On 11 September 2018, a video circulated on social media showing some opposition politicians in Parliament chanting: “mbavha! mbavha!” as Justice Chigumba entered the Parliament chamber to conduct the election of the Speaker and Deputy Speaker. A judge being called a thief? It is deplorable. It is an abomination. Why should we expose judicial figures to this?
By Tererai Mafukidze
The July 30 general elections have once again convinced me that judges should have no role in running elections.
Judges are clearly unsuitable for this task. They bring no special skills to bear upon the process. Their calling must be confined to judicial roles. Lending their judicial cloaks to processes so political, divisive and contested such as elections leaves a huge dent on judicial reputation, and ultimately undermines public confidence in the judiciary.
Justice Chigumba has had a torrid time trying to ward off numerous complaints against the conduct of Zimbabwe Electoral Commission (Zec) which she chairs. Her personal life was not spared. She became the subject of the most vicious social media attacks. Judges must always maintain the image of upright judicial officers.
To become the subject of political football undermines the ability of the judge to maintain respectability. When any of the judges suffer this shortfall, the entire administration of justice suffers too. Yet we risk undermining judicial strength by appointing sitting judges to chair Zec. Their presence on Zec has not done much to enhance its perception or the acceptability of electoral results it announces.
But we know why judges are being appointed. It is in order to give the electoral management process the façade of judicial independence and impartiality. It is a façade because experience has shown that the judges so appointed seem not to be in charge of the vital cogs of electoral management. Neither do they seem to bring their judicial talents to bear on the process.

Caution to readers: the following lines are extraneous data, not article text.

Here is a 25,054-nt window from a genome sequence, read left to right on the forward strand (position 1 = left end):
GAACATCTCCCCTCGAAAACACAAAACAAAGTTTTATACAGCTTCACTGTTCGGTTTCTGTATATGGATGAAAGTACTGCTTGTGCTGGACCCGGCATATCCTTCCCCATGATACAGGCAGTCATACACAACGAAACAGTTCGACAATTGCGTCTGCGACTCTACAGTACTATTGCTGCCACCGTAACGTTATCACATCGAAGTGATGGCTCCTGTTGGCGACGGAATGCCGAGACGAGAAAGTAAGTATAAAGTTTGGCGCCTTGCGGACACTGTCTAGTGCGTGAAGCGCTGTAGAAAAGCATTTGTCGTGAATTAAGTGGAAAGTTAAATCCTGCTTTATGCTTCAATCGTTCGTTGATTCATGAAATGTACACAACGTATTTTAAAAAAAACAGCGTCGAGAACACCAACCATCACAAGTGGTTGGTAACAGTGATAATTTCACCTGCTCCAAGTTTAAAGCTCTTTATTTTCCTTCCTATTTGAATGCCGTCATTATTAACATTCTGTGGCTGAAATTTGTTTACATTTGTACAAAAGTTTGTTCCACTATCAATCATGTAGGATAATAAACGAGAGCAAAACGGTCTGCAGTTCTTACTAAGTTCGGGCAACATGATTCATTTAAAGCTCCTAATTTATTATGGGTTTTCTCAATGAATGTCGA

The constitutional permissibility
Our constitution gives us the option to involve judges in running elections. It is an option we should never be tempted to use ever again. Judges must stay on the bench and leave the running of elections to others. Their primary function must be to decide disputes including electoral disputes, without fear, favour or prejudice — the standard demanded by the constitution.
1. Section 238(1)(a) of the constitution provides that Zec shall consist of “a chairperson appointed by the President after consultation with the Judicial Service Commission and the Committee on Standing Rules and Orders.” Section 238(1)(b) provides for the appointment of eight other members of Zec appointed by the President from the list of not fewer than 12 nominees submitted by the Committee on Standing Rules and Orders.
Immediately, one notices a serious problem. Only the chairperson is appointed after the consultation of an independent and non-political body, the Judicial Service Commission. Even then, consultation of the JSC is in part.
The rest of the commission members are appointed by a politician from a recommended list prepared by politicians.